Modal Verbs Will and Would
'Will' and 'would' are two modal verbs that are mainly used to talk about willingness and hypothetical situations. 'Will' is used to express a certain event or action that will happen in the future. 'Would' is the past tense form of 'will', and can be used to express the conditional tense or hypothetical situations.
'Will' is a modal verb that is used to:
Predicting the Future
We use the verb 'will' to talk about the future; we use it to predict something about the future or express expectations.
Expressing Plans and Decisions
We use 'will' to talk about decisions and plans that we are certain about.
By next year we
The kids are hungry. I
Asking Somebody to Do Something
You can use 'will' to ask somebody to do something for you. It is rather polite and formal.
Inviting Somebody to Do Something
'Will' can be used to invite somebody to do something.
Making Offers or Suggestions
If you want to offer or suggest something, you can use 'will'.
Ordering Somebody to Do Something
Promising to Do Something in the Future
We use 'will' to make promises or vows.
'Would' is technically the past tense of 'will'. But it has uses in other tenses too. It is used to express:
- the past tense of will
- imaginary future (type 2 and 3 conditionals)
- regular and typical activity in the past
- refusals in the past
- politely offering or making requests
Past Tense of Will
'Would' is used as the past form of 'will' in indirect speech when reporting or quoting what somebody has said or thought.
He said he
His words were: 'I will be there at eight o'clock.'
'Would' is used for talking about the result of an action in the imaginary or unreal future. It is used in conditionals.
If I was rich, I
This sentence is type 2 conditional. In reality, the speaker is not rich and he is imagining a future.
'Would' is also used in third conditional. Type 3 conditionals are the only conditionals that talk about the past and describe imaginary or hypothetical situations in the past.
When we use type 3 conditionals, we are talking about the hypothetical result of something that did not happen.
The speaker is using type 3 conditionals, because he didn't work hard, and he didn't pass the exam and he cannot change the past.
Regular Activities in the Past
'Would' is used to talk about things that often happened in the past. In this case, 'would' is synonymous with 'used to'.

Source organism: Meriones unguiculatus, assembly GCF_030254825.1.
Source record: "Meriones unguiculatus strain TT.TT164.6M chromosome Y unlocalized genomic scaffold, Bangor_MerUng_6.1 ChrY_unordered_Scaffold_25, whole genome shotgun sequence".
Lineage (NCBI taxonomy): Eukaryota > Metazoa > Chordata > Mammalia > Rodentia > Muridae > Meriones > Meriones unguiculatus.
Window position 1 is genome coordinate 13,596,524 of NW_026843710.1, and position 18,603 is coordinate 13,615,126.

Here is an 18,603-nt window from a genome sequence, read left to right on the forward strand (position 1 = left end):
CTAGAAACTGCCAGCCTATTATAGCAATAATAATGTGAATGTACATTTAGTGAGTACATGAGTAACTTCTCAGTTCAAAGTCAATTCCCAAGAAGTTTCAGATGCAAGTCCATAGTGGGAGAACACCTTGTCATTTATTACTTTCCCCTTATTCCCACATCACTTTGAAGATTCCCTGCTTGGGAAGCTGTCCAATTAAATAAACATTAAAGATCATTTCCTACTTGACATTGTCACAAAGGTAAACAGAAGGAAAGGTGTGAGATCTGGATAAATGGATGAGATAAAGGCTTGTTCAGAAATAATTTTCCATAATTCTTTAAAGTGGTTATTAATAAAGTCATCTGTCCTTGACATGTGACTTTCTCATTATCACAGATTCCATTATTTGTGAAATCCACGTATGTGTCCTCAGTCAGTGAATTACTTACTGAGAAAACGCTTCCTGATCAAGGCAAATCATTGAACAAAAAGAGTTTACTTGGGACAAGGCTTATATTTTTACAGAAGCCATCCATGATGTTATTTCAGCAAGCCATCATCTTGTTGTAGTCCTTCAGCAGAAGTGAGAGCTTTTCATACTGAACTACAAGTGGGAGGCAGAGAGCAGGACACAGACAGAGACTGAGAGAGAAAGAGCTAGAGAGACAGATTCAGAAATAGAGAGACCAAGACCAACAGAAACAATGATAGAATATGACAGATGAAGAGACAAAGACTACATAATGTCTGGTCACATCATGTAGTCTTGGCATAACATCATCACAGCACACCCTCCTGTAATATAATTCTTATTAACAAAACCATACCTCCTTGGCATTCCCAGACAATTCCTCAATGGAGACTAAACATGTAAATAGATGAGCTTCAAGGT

When my grandma visited us, she
'Would' is also used to talk about a regular activity or habit that is thought to be typical. Note that, in this case, by using 'would' we are expressing annoyance.
It is implied that it is really annoying when she wears that dress.
Expressing Refusals in the Past
You can use 'would' to show that somebody or something refused to do something in the past.
Remember that in this use, we use the
Politely Offering or Making Requests
'Would' is also used for making polite offers or invitations. Typically, 'would' is used with the verb 'like'.
Additionally, 'would' is used in question form to ask somebody politely to do something.
'Will' and 'would' are commonly used in English. they have many functions that are explained as follows.
|predicting the future||
|expressing plans and decisions||
|asking somebody to do something||
|inviting somebody to do something||
|making offers or suggestions||
|ordering somebody to do something||
|promising to do something in the future||
|the past tense of will||
They didn't say it
|the imaginary future (type 2 and 3 conditionals)||
If I were you I
|regular and typical activity in the past||
|expressing refusals in the past||
|politely offering or making requests||
- Modal Verbs Will and Would
You might also like
Modal verbs are also known as modals and are used to give additional information about the main verb. Let us learn more about them.
Can and Could
Talent shows are a big thing now in our pop culture. If you want to participate in them, you should know how to talk about your abilities. Learn about it here!
May and Might
May and Might are modal verbs. Some people think they are interchangeable, especially in speech, but is there really no differences between these two?
Shall and Should
'Shall' and 'Should' are like relatives, because 'Should' is the past tense of 'Shall', but they have different functions despite their similarities.
Must and Have to
'Have to' and 'must' have the same meaning and are used to express obligations. However, they are used in different situations and are not interchangeable.